Aquaculture Provides More And More Of Our Future Protein Source
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As our world surges toward a global population of 9.9 billion by the year 2050, the need to feed all those people is spiking too. That’s putting unprecedented stress on our fisheries. The UN Food and Agriculture Organization indicates that already “58% of the world’s fish stocks are being fished at or beyond sustainable levels.” The reasons are many: but it boils down to too many boats chasing too few fish, creating a classic “tragedy of the commons.” Climate change will only exacerbate the problem: warming waters are already forcing fish populations to migrate toward cooler habitats. A recent paper in the journal “Science” calculates that rising seawater temperatures will leach oxygen out of the seawater at increasingly dangerous levels. If we don’t manage to significantly curb greenhouse gas emissions immediately, marine animals will face a mass extinction within three hundred years. In a special 90-minute live event, the PBS NewsHour will explore the connections between climate change, warming oceans, migrating fish populations, the economic stressors facing fishermen and the fishing industry, bad actors on the high seas, and ever-growing seafood demand. Emmy-award-winning science journalist and Tipping Point Executive Producer, Miles O’Brien, will guide us through a thoughtful conversation with a series of thought leaders on this subject to foster a meaningful dialogue on the science, the policy challenges and possible solutions, in the video streamed on June 8, 2022, “Tipping Point: Fisheries on the Brink – A PBS NewsHour Special“, below:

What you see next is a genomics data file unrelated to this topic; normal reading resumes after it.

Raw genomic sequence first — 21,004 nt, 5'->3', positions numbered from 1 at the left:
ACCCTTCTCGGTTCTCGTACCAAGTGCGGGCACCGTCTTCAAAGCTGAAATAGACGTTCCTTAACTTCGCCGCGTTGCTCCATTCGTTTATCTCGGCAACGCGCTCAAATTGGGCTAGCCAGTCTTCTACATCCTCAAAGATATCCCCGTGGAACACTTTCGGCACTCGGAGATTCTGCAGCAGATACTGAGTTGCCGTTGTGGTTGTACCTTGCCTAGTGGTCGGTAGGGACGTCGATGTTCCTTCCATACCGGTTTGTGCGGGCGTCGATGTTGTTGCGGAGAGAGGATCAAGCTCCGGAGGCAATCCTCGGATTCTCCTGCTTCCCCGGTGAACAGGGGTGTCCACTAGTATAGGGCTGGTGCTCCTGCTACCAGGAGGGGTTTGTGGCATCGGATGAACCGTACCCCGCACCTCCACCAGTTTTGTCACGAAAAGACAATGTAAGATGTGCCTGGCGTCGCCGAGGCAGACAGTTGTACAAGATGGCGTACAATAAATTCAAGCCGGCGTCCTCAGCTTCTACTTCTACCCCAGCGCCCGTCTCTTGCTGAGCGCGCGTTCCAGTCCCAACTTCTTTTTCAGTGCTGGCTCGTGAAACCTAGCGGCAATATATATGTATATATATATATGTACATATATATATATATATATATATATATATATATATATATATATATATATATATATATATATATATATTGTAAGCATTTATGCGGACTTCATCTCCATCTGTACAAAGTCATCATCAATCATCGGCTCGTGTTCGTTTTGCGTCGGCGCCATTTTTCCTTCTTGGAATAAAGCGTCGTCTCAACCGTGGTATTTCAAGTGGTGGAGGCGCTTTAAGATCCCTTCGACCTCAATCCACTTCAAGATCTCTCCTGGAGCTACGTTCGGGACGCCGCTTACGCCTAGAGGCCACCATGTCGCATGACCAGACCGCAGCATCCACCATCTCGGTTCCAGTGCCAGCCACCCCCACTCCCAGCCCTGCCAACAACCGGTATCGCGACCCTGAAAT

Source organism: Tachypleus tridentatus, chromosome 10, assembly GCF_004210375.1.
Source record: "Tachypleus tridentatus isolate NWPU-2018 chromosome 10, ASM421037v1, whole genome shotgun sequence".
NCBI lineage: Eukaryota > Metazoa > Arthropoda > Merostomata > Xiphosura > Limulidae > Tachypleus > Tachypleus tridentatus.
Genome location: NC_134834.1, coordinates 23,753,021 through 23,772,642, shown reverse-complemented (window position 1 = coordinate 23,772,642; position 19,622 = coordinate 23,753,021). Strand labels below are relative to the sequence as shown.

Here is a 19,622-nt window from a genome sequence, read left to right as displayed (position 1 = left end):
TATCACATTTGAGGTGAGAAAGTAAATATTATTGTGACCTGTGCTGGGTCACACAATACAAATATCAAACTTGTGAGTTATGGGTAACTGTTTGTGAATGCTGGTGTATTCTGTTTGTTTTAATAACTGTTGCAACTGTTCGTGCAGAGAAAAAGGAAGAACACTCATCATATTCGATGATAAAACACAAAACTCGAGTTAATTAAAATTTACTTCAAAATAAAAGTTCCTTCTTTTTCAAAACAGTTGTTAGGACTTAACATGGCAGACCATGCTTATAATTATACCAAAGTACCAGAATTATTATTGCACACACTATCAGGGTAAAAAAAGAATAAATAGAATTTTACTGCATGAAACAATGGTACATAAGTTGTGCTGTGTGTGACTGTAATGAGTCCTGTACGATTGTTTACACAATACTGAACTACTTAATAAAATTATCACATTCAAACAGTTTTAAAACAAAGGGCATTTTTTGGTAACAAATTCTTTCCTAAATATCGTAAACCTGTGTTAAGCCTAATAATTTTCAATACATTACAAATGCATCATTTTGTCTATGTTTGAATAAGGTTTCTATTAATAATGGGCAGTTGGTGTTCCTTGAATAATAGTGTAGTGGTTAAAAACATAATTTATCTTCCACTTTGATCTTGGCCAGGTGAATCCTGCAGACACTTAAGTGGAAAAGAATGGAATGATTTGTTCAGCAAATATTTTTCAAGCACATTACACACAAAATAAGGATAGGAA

Rising level of CO2 in the atmosphere means more CO2 in the oceans as well. Ocean acidity is up 30% since the Industrial Revolution, making it more difficult for oysters, clams, scallops, and the likes to build their shells. Thinner shells means less growth and increased death rates. During the Permian extinction 250 million years ago, a huge influx of CO2 from volcanic eruptions snuffed out 95% of marine and 70% of terrestrial species. Curtis Deutsch, a professor of geoscience of Princeton University, compared fossil records to the present day and built a model to predict outcomes as the climate crisis worsen. Professor Deutsch said that with current rapid warming and acidifying and depleting of oxygen of the ocean, if left unchecked, there is the projection of 10% of all marine species becoming extinct by the end of the century. By 2300, warming could reach well over 5 degrees Celsius, approaching 10 degrees Celsius, leading to the extinction of a third of marine species. Professor Deutsch added that if we can keep the warming to less than 1.5 to 2 degree Celsius above the pre-Industrial era (Paris Agreement), there is the hope of avoiding mass extinction of marine life.